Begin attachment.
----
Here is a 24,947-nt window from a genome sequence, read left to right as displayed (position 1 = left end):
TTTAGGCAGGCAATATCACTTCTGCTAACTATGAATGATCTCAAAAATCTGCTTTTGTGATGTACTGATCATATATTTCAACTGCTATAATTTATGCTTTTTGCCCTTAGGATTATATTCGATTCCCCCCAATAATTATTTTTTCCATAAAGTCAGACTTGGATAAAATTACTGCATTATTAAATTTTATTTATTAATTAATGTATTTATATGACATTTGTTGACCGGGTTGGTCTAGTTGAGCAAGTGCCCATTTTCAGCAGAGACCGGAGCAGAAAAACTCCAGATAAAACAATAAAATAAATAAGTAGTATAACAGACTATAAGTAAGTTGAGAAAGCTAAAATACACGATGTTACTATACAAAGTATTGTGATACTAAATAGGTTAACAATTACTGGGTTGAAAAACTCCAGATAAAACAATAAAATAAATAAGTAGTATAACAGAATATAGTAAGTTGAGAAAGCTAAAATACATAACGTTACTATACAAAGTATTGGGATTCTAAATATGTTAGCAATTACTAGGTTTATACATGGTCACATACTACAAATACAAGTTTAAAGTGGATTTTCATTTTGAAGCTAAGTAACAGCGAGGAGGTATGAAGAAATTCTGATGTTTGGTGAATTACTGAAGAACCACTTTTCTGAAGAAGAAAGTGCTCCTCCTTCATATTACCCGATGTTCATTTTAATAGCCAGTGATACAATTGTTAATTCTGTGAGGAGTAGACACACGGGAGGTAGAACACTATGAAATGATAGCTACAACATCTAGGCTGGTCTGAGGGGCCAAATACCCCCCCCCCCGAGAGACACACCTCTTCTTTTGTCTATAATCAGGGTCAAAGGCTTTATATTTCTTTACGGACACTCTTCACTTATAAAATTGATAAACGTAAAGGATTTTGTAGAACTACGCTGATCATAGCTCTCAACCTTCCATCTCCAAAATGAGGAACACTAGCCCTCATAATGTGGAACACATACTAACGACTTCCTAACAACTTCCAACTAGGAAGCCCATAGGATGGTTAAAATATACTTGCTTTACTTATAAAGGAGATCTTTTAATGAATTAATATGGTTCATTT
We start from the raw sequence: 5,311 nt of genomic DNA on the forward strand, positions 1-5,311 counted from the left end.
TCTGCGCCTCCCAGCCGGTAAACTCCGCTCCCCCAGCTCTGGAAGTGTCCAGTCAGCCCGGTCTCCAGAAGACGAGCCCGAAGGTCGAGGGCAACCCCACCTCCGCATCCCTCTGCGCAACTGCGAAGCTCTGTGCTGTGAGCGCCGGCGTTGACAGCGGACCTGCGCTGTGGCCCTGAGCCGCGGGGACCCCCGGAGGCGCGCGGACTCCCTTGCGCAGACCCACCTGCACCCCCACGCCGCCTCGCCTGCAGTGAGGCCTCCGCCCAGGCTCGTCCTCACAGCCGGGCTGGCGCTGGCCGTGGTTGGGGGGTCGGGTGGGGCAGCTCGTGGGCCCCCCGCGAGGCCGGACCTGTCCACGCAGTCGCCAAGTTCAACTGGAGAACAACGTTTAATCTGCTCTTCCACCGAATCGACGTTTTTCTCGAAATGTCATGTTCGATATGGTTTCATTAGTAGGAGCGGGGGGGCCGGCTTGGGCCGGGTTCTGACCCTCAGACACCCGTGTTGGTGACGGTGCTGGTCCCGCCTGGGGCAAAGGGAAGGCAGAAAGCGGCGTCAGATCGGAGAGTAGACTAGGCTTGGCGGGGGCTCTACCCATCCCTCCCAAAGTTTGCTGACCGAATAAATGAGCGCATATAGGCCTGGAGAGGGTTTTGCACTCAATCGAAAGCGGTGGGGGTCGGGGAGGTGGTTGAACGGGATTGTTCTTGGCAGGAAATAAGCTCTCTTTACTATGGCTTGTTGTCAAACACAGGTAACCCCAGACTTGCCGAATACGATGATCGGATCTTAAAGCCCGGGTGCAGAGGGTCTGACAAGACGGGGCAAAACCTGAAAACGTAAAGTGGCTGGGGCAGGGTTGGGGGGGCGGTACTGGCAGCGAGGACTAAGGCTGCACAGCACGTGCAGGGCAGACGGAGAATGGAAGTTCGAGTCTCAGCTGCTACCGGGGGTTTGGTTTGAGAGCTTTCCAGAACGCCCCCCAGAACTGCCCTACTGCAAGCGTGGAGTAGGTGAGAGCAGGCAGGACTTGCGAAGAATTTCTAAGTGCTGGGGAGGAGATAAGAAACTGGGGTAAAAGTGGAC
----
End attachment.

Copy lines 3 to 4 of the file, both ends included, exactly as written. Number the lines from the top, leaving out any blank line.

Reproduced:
We start from the raw sequence: 5,311 nt of genomic DNA on the forward strand, positions 1-5,311 counted from the left end.
TCTGCGCCTCCCAGCCGGTAAACTCCGCTCCCCCAGCTCTGGAAGTGTCCAGTCAGCCCGGTCTCCAGAAGACGAGCCCGAAGGTCGAGGGCAACCCCACCTCCGCATCCCTCTGCGCAACTGCGAAGCTCTGTGCTGTGAGCGCCGGCGTTGACAGCGGACCTGCGCTGTGGCCCTGAGCCGCGGGGACCCCCGGAGGCGCGCGGACTCCCTTGCGCAGACCCACCTGCACCCCCACGCCGCCTCGCCTGCAGTGAGGCCTCCGCCCAGGCTCGTCCTCACAGCCGGGCTGGCGCTGGCCGTGGTTGGGGGGTCGGGTGGGGCAGCTCGTGGGCCCCCCGCGAGGCCGGACCTGTCCACGCAGTCGCCAAGTTCAACTGGAGAACAACGTTTAATCTGCTCTTCCACCGAATCGACGTTTTTCTCGAAATGTCATGTTCGATATGGTTTCATTAGTAGGAGCGGGGGGGCCGGCTTGGGCCGGGTTCTGACCCTCAGACACCCGTGTTGGTGACGGTGCTGGTCCCGCCTGGGGCAAAGGGAAGGCAGAAAGCGGCGTCAGATCGGAGAGTAGACTAGGCTTGGCGGGGGCTCTACCCATCCCTCCCAAAGTTTGCTGACCGAATAAATGAGCGCATATAGGCCTGGAGAGGGTTTTGCACTCAATCGAAAGCGGTGGGGGTCGGGGAGGTGGTTGAACGGGATTGTTCTTGGCAGGAAATAAGCTCTCTTTACTATGGCTTGTTGTCAAACACAGGTAACCCCAGACTTGCCGAATACGATGATCGGATCTTAAAGCCCGGGTGCAGAGGGTCTGACAAGACGGGGCAAAACCTGAAAACGTAAAGTGGCTGGGGCAGGGTTGGGGGGGCGGTACTGGCAGCGAGGACTAAGGCTGCACAGCACGTGCAGGGCAGACGGAGAATGGAAGTTCGAGTCTCAGCTGCTACCGGGGGTTTGGTTTGAGAGCTTTCCAGAACGCCCCCCAGAACTGCCCTACTGCAAGCGTGGAGTAGGTGAGAGCAGGCAGGACTTGCGAAGAATTTCTAAGTGCTGGGGAGGAGATAAGAAACTGGGGTAAAAGTGGAC